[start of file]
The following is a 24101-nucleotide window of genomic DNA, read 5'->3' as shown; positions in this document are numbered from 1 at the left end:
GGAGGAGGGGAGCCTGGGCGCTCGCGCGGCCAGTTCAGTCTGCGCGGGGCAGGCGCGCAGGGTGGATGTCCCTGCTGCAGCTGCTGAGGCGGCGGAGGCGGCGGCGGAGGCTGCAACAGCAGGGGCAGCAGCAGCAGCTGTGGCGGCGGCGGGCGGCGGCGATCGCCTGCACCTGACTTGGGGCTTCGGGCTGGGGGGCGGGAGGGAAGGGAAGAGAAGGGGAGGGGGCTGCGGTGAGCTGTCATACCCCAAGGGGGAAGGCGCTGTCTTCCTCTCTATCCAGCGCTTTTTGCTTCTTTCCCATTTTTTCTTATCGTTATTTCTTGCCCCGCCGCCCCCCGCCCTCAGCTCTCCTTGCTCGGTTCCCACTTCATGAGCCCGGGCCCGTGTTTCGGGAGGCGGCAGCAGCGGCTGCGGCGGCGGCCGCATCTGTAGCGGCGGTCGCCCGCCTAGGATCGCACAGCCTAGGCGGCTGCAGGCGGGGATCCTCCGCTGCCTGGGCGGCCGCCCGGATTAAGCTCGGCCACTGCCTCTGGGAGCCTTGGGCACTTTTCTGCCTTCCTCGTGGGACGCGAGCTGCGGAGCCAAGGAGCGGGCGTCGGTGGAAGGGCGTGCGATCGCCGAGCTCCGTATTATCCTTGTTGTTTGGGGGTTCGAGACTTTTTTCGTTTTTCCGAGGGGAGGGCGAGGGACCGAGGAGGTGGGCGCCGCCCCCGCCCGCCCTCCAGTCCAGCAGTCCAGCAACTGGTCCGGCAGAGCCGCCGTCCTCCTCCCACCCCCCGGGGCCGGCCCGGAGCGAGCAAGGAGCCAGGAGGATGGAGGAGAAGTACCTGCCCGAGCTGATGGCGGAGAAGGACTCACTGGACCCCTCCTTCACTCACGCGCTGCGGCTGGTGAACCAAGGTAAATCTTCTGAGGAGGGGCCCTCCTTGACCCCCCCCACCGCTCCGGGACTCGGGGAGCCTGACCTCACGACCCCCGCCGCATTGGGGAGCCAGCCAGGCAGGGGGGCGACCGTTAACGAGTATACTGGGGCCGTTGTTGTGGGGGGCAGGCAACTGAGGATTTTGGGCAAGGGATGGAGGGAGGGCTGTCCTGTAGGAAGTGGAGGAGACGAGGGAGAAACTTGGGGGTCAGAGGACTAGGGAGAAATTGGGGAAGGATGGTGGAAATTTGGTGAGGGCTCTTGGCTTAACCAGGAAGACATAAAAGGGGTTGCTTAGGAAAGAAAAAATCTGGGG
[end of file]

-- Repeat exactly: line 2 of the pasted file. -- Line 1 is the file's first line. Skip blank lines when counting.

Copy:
GGAGGAGGGGAGCCTGGGCGCTCGCGCGGCCAGTTCAGTCTGCGCGGGGCAGGCGCGCAGGGTGGATGTCCCTGCTGCAGCTGCTGAGGCGGCGGAGGCGGCGGCGGAGGCTGCAACAGCAGGGGCAGCAGCAGCAGCTGTGGCGGCGGCGGGCGGCGGCGATCGCCTGCACCTGACTTGGGGCTTCGGGCTGGGGGGCGGGAGGGAAGGGAAGAGAAGGGGAGGGGGCTGCGGTGAGCTGTCATACCCCAAGGGGGAAGGCGCTGTCTTCCTCTCTATCCAGCGCTTTTTGCTTCTTTCCCATTTTTTCTTATCGTTATTTCTTGCCCCGCCGCCCCCCGCCCTCAGCTCTCCTTGCTCGGTTCCCACTTCATGAGCCCGGGCCCGTGTTTCGGGAGGCGGCAGCAGCGGCTGCGGCGGCGGCCGCATCTGTAGCGGCGGTCGCCCGCCTAGGATCGCACAGCCTAGGCGGCTGCAGGCGGGGATCCTCCGCTGCCTGGGCGGCCGCCCGGATTAAGCTCGGCCACTGCCTCTGGGAGCCTTGGGCACTTTTCTGCCTTCCTCGTGGGACGCGAGCTGCGGAGCCAAGGAGCGGGCGTCGGTGGAAGGGCGTGCGATCGCCGAGCTCCGTATTATCCTTGTTGTTTGGGGGTTCGAGACTTTTTTCGTTTTTCCGAGGGGAGGGCGAGGGACCGAGGAGGTGGGCGCCGCCCCCGCCCGCCCTCCAGTCCAGCAGTCCAGCAACTGGTCCGGCAGAGCCGCCGTCCTCCTCCCACCCCCCGGGGCCGGCCCGGAGCGAGCAAGGAGCCAGGAGGATGGAGGAGAAGTACCTGCCCGAGCTGATGGCGGAGAAGGACTCACTGGACCCCTCCTTCACTCACGCGCTGCGGCTGGTGAACCAAGGTAAATCTTCTGAGGAGGGGCCCTCCTTGACCCCCCCCACCGCTCCGGGACTCGGGGAGCCTGACCTCACGACCCCCGCCGCATTGGGGAGCCAGCCAGGCAGGGGGGCGACCGTTAACGAGTATACTGGGGCCGTTGTTGTGGGGGGCAGGCAACTGAGGATTTTGGGCAAGGGATGGAGGGAGGGCTGTCCTGTAGGAAGTGGAGGAGACGAGGGAGAAACTTGGGGGTCAGAGGACTAGGGAGAAATTGGGGAAGGATGGTGGAAATTTGGTGAGGGCTCTTGGCTTAACCAGGAAGACATAAAAGGGGTTGCTTAGGAAAGAAAAAATCTGGGG